For example, her advice to Matt at Fishbowl 1 is about the cycles of a business, the ups and downs. She says “...feeling real joy for running your business - no matter what is happening – is the best way to keep your energy high and to stay positive”. I have no problem with this myself, not yet anyway, I do love Monday mornings- in fact, there are no Monday mornings for me, because I can’t remember the last Sunday I didn’t work, at least a few hours.  It’s that endless motivation and passion and belief in what you are doing that will keep on going when the going is tough.

Rachel’s advice to me is about branding and brand execution, which I totally agree with. However, not a visual person myself at all, I need to work closely with people who are, and who have experience in branding. This is where the team player bit comes...

I have met two other people who have much more experience than me in running a business but we have very strong common goals. It’s, as one of them put it, when 1+1+1 can add up to 10. One of them is very strong on the supply chain, the other is a celebrity chef very much into Mexican food and understands the cuisine as well as I do. It sounds great, but trying to meet and make important decisions with two other people is so complicated and it can take such a long time. We are working on the branding at the moment, but the process is complex and I’m finding this stressful... Maybe I shouldn’t worry so much about keeping everyone happy, but it’s important that everyone is on board.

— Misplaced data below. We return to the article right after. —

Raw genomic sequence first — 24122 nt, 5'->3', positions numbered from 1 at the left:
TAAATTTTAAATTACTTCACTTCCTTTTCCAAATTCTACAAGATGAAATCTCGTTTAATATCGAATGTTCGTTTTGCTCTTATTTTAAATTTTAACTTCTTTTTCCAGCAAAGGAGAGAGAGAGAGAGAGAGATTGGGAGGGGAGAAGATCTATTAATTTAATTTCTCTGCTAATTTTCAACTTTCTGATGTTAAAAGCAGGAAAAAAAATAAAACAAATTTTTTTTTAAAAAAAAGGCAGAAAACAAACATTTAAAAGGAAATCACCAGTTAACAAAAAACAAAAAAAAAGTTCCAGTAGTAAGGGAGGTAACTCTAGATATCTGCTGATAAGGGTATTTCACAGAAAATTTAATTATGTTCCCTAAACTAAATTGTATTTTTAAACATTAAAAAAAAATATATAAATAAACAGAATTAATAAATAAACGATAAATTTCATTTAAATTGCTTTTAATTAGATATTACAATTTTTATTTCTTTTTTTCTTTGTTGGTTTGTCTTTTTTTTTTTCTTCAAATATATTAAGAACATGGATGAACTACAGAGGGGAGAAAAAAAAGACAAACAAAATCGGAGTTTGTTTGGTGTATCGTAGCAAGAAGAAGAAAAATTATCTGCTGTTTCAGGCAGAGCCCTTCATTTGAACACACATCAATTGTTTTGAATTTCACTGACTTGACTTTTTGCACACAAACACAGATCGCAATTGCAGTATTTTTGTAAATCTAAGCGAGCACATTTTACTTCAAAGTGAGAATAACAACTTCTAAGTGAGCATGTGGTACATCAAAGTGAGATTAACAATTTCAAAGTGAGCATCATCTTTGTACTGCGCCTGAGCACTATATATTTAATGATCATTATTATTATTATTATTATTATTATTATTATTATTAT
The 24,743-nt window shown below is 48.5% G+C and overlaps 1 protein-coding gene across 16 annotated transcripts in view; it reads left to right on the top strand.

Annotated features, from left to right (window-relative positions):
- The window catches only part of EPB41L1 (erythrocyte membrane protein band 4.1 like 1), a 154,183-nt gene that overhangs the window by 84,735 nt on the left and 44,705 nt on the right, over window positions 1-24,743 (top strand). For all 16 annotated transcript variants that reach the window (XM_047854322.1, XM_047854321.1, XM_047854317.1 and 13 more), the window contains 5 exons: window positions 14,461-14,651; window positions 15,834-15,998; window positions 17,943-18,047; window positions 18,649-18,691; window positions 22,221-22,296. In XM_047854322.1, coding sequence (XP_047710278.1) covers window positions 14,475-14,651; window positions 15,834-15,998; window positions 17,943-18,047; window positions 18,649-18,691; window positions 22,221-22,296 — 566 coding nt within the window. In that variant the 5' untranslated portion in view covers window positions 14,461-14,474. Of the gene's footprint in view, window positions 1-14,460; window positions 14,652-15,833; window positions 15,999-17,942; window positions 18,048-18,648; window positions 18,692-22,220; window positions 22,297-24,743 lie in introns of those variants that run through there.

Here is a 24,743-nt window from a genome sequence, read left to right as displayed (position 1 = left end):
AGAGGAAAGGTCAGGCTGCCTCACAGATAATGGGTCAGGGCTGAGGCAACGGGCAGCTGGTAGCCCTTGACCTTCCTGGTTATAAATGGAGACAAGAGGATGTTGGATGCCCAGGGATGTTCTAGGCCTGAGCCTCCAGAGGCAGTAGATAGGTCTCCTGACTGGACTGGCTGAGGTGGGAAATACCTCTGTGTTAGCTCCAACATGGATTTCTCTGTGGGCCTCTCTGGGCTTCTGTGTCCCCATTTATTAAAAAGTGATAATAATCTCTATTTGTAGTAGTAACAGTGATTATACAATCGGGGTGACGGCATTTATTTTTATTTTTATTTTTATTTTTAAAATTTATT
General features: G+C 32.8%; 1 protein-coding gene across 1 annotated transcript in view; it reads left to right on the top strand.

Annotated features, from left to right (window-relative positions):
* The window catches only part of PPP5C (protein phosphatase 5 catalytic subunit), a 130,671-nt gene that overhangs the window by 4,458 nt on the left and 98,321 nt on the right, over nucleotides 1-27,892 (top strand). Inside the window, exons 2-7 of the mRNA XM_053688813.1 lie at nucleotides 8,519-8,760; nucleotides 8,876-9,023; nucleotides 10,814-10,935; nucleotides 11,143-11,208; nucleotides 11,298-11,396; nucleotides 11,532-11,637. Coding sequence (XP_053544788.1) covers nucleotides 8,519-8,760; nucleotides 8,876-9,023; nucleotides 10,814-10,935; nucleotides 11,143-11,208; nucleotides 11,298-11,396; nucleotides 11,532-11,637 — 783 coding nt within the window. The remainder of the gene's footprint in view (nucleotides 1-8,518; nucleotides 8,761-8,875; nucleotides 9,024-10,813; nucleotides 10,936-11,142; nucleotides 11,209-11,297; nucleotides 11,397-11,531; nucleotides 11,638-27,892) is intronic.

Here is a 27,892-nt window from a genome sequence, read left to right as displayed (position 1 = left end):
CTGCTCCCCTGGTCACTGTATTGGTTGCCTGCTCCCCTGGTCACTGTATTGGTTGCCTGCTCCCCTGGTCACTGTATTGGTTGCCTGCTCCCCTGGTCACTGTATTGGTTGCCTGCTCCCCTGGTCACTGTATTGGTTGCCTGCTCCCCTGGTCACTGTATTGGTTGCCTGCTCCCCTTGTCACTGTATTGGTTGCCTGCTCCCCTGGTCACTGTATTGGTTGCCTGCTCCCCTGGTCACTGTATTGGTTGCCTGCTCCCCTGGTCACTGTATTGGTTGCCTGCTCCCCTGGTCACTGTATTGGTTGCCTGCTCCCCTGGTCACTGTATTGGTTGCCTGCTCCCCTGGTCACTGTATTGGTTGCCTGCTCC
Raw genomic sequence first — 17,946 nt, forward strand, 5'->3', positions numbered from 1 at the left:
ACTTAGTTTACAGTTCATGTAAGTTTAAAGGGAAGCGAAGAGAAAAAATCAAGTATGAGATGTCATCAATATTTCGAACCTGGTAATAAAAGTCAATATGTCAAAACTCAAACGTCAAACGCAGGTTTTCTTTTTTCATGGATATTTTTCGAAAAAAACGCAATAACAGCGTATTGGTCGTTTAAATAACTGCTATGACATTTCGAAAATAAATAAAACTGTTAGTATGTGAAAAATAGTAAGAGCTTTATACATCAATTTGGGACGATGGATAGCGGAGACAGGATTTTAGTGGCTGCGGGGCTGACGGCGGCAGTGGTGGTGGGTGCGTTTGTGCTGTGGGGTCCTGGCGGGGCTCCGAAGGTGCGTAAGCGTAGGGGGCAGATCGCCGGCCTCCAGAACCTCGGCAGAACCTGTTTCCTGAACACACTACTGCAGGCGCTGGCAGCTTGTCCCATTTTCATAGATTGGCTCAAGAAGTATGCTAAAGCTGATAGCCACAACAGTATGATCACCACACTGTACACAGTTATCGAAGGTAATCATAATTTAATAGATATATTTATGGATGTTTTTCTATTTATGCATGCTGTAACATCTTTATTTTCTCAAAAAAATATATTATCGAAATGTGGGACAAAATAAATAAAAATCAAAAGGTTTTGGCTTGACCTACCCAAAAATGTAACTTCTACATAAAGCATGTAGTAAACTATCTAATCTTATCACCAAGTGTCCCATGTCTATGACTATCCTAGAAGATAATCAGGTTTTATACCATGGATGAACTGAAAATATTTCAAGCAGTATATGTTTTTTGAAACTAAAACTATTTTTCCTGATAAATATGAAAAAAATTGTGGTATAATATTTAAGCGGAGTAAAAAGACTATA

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How to keep in touch with customers in the startup stage

May 17, 2010 by Tim Fouracre

Starting a business for the first time is undoubtedly one of the most exciting things you can do (if you enjoy business!). However there comes a point where customer demands can weigh on your ability to progress. Here are five tips on how to keep your customers happy during the start up stages.